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Last week, I reviewed the film Educating Rita and shared some memories from my college years in the early 1980s. Tina shared reviews for Klara and the Sun by Kazuo Ishiguro and Not Dark Yet by Peter Robinson.
As promised in my Sunday Salon post, here are my thoughts on the film Munich–The Edge of War, a film that premiered at the London Film Festival in the autumn of 2021, had a limited theatrical release in early 2022, and is now streaming on Netflix.
The movie begins with a lovely scene of students at an outdoor party in Oxford in 1932. Hugh Legat (George MacKay, 1917, Pride) and his German friends and fellow students, Paul and Lena, tease each other, good-naturedly, about the defining characteristics of their nationalities. That’s a perfect setting for me. Given the title of the movie, though, I knew it wouldn’t last.
The trailer focuses on the fictional part of this story, about the spy thriller that Hugh and Paul find themselves in during the high-stakes negotiations in Munich on September 29 and 30, 1938.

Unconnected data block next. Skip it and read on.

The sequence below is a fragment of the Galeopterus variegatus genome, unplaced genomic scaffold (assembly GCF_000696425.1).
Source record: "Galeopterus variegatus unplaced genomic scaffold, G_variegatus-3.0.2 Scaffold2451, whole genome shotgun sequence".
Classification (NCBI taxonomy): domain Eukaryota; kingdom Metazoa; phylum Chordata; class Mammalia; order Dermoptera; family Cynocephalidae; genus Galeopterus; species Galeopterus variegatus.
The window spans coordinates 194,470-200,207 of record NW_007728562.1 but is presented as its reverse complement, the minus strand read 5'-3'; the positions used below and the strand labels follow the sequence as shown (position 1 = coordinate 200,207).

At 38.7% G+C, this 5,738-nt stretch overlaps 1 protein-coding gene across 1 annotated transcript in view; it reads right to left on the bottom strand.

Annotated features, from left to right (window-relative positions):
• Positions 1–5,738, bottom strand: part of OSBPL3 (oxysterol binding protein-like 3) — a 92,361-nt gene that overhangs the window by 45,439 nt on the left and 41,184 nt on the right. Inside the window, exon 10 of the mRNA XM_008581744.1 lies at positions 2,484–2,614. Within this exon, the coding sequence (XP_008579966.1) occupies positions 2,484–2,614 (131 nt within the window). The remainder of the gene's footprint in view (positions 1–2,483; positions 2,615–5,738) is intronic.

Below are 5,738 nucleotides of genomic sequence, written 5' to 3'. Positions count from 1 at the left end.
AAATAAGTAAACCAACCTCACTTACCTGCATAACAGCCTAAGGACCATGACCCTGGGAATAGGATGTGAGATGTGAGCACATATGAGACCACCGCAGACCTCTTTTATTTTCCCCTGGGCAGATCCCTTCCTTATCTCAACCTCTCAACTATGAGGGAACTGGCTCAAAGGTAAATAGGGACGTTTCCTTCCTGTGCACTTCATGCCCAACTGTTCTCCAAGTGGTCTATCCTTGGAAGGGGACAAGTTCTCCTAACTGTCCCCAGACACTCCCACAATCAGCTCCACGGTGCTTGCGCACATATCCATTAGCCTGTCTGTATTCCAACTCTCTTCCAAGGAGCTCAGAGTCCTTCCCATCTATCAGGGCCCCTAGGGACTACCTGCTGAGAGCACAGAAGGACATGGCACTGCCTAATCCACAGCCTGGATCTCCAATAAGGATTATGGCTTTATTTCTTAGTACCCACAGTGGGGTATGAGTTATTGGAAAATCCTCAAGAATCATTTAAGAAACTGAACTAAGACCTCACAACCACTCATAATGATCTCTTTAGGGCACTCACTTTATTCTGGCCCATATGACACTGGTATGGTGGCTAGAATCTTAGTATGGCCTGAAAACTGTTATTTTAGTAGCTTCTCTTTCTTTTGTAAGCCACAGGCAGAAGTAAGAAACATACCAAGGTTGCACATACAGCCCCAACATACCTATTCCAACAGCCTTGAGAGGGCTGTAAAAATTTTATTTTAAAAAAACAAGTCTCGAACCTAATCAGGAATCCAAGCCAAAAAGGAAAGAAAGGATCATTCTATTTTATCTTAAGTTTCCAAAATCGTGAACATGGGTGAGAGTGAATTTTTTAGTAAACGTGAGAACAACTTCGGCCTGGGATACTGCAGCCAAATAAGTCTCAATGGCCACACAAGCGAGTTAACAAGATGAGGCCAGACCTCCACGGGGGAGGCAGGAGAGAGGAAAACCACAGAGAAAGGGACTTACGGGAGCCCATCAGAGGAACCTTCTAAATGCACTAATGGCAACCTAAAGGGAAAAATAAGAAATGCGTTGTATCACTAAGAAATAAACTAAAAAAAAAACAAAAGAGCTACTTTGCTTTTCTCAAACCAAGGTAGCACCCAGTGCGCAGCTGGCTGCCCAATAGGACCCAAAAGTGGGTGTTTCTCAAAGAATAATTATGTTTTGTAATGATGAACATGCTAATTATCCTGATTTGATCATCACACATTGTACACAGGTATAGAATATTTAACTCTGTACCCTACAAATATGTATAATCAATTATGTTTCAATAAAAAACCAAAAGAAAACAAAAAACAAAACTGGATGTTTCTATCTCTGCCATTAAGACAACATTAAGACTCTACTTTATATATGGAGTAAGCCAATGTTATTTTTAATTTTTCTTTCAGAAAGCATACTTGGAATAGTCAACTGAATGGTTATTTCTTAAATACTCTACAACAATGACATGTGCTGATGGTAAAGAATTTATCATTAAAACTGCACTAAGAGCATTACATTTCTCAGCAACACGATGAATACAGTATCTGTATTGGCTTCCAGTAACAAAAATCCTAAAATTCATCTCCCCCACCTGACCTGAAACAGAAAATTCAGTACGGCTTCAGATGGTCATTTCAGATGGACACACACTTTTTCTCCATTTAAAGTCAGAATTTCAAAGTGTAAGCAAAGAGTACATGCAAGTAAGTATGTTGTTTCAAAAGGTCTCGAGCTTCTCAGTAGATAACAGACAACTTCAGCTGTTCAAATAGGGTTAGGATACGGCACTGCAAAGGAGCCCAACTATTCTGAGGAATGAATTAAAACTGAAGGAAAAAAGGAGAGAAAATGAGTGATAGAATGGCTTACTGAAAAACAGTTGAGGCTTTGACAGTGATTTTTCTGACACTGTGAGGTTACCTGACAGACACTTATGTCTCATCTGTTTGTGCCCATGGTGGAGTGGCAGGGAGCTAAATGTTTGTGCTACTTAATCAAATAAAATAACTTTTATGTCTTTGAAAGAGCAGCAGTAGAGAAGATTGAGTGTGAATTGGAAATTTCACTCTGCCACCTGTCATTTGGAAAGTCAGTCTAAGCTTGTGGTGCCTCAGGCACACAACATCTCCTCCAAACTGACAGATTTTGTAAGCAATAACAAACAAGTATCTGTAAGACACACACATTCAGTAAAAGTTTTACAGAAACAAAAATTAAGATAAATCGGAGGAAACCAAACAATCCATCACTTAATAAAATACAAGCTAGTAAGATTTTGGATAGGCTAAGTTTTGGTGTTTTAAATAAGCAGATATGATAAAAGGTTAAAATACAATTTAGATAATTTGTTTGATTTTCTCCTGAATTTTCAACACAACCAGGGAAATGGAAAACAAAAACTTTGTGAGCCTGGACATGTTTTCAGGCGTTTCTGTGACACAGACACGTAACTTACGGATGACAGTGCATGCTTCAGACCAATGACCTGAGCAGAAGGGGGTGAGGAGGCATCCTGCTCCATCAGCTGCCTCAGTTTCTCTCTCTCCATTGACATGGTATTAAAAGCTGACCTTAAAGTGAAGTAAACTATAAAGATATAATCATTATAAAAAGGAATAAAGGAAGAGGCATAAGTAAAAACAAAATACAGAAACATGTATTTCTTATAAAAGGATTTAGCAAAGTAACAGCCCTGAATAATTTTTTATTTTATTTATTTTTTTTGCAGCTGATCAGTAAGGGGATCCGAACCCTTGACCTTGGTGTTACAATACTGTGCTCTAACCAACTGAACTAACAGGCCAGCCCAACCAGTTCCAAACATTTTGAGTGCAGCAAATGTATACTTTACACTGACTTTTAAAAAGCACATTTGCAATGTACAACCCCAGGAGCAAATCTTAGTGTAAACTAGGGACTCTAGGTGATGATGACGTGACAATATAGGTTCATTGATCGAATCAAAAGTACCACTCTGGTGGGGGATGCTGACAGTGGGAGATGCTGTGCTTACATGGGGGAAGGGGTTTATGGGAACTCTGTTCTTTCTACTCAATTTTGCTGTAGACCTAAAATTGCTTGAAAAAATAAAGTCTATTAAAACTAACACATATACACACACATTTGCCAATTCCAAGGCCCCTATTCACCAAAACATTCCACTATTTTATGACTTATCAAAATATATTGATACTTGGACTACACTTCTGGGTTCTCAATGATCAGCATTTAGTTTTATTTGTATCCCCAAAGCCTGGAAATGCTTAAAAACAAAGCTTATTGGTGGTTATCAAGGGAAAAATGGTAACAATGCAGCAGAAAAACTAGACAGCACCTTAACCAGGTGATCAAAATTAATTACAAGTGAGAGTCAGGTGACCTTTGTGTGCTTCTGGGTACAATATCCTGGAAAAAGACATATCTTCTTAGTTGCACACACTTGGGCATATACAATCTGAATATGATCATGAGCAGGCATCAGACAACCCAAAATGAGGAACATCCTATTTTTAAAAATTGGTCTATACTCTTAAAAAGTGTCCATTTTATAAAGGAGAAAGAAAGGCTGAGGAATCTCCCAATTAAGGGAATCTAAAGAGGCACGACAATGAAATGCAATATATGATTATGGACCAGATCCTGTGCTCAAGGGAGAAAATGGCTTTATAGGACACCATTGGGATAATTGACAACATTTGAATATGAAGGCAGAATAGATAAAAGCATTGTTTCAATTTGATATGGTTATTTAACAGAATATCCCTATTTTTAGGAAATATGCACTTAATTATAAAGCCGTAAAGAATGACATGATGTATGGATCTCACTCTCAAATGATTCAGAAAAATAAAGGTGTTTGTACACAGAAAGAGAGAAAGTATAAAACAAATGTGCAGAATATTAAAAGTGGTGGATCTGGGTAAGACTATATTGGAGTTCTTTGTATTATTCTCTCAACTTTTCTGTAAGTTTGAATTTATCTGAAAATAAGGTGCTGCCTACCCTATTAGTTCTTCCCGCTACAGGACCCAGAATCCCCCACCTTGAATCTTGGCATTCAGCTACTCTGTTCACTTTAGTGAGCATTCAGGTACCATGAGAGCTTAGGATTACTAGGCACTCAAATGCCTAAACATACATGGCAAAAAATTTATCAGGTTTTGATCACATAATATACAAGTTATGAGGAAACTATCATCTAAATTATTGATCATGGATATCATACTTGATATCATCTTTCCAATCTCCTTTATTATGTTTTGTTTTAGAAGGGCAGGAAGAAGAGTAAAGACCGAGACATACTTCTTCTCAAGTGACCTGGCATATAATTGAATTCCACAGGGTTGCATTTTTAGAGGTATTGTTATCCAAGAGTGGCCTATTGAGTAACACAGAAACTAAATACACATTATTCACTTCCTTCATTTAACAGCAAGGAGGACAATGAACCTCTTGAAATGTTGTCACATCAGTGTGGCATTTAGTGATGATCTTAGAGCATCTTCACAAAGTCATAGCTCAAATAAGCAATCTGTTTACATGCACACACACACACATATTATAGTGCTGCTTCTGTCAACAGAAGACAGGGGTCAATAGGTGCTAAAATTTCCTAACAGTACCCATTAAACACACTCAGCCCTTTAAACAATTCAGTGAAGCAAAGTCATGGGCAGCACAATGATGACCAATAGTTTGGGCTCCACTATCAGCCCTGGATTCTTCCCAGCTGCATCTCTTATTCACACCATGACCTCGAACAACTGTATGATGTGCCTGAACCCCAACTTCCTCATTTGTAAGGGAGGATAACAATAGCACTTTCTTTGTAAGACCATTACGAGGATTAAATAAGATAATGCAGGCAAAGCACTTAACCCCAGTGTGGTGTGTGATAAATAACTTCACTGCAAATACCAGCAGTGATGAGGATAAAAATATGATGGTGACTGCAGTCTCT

I was more interested in the historical part, though. Prime Ministor Neville Chamberlain (played by Jeremy Irons) is portrayed in history as the coward who attempted to appease Hitler with the Sudetenland, but only encouraged further aggression.
This film portrays Chamberlain much more sympathetically as a man who heroically sought after every chance at peace. I won’t reveal the conclusion, so that you can enjoy learning it from the movie.
Instead, here’s a quote by Chamberlain from nearer the beginning of the film that reveals how close in time that World War I and World War II were to each other:
Of course, you were too young to serve in the Great War, Legat. And I was too old. Somehow, that made things worse. It was absolute agony to see such suffering and feel so powerless.
Historians have begun to take a more sympathetic look at Neville Chamberlain, especially as documents get declassified that reveal just how limited his options were. This article in Slate lays out the argument — but you might want to watch the movie first to avoid spoilers from history.
Have you seen Munich–The Edge of War? What did you think?